3. Pets: If you have a cat or a dog, keep them away from the pool area while the test is ongoing to prevent them from drinking from the bucket.

The Dye Test

This test is carried out to determine if the location of the leaks you have identified visually is the real cause of the pool leak problem, to know if there’s actually water escaping from the pool. This method is based on the principle that the concentrated dyes are heavier than water and will move toward the source of the leakage faster than water.

Materials and Tools Required for Dye Testing

  • Colored dye: the preferable colors are blue, yellow, or red. Red dyes are the most commonly used. Blue dyes are best used for detecting leakages on light-colored pool surfaces while yellow dyes are used for dark-painted surfaces.
  • Syringe: this is used for applying a thin stream of dye into the suspected source of water leakage.
  • Inspection mirror: this is used for tracing the direction of the flow of the dye in the pool water.

How to Do the Dye Test

Below are the 3 steps you must follow in order to successfully carry out the dye test leak detection method.

Step 1: Water current

Ensure that the pool is calm and that there is no active water current. You can achieve this by turning off the pool pump.

Step 2: Dye application

Put a small amount of dye using a syringe or any other suitable alternative near the parts of the pool you suspect to be responsible for the leakages. 

Step 3: Identifying the leaking area

When there is a leak, the dyed water will flow into the cracks or fissures in the pool wall responsible for the leak. The dye then traces the direction of water flow to the leaking area. Tracing the dye eventually leads to the identification of the precise source of the leakage.


  • Use only a small amount of dye.
  • Make sure there’s no source of water current like winds or that the pool pump was inadvertently left running.

The drawback of this test is that you have to already have an idea of where the water is leaking from before you can use it. It cannot be used to trace leakages from scratch.

Secondly, a single dye test is unlikely to be enough to locate the leaking part.

Follow the Bubbles

Noticing active bubbles of water bouncing around your pool can be worrisome. Air bubbles form when the suction part of the pool pump sucks in the air. Occasional gentle bubbles can be normal, but if you find a lot of bubbles moving noisily, then something is wrong somewhere.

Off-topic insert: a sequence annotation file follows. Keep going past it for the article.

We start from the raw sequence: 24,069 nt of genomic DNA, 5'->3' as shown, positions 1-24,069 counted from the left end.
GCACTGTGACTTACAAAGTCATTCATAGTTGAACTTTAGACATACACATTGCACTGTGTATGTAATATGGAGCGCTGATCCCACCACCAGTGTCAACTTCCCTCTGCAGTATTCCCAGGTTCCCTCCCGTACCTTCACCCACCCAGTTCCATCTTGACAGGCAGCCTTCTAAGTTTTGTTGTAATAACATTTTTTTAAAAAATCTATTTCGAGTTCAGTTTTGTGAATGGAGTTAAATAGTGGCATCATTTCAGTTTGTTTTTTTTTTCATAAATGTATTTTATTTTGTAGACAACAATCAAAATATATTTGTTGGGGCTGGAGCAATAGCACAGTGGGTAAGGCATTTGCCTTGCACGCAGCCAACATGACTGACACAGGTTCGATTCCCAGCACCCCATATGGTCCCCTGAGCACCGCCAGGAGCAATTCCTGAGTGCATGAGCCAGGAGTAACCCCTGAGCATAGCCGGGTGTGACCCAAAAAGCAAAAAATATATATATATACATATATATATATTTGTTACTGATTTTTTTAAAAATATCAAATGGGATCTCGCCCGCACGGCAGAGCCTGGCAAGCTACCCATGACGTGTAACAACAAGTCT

Excessive air bubbles can indicate a leakage in the suction component of the pool’s plumbing, which can originate from either the skimmer line or the main drain itself.

Most of the leaks are from the pump lid’s O-ring when it is either worn out, placed improperly, or has debris around it preventing it from getting a good seal. It can also come from the pump lid, the holes in the suction cleaners, or the valves in front of the suction side of the pump.

To prevent these plumbing risks, ensure the pool builders use rigid PVC pipes for the plumbing. In addition to that, they can reinforce the plumbing with gravel backfill and plumbing straps.

Materials and Tools Needed

  • Incense
  • Shaving cream
  • Dish soap
  • HyraFlush

Signs of Air Leaks in Your Pool

  • Air in the pump strainer
  • Low PSI on the pressure gauge on your filter
  • Air bubbles or weak flow from return jets

How to Detect Air Leaks

Method 1: Burn some incense around the suspected leak areas. If there’s a leak, the incense will be seen being sucked in. 

Method 2: Apply shaving cream around the suspected area with air leakage. If there’s an air leak, there will be dimples on the shaving cream from where air is sucked in.

Method 3: Get some dish soap, and mix it up with water to create some bubbles. Put the bubbles where you think the leak might be and the bubbles will be drawn in.

How to Fix Air Leaks

  1. Put the system underwater pressure
  2. Take a HydraFlush ( used for blowing obstructions out with water), attach it to a garden hose, and push water from the skimmer or vac port toward the equipment.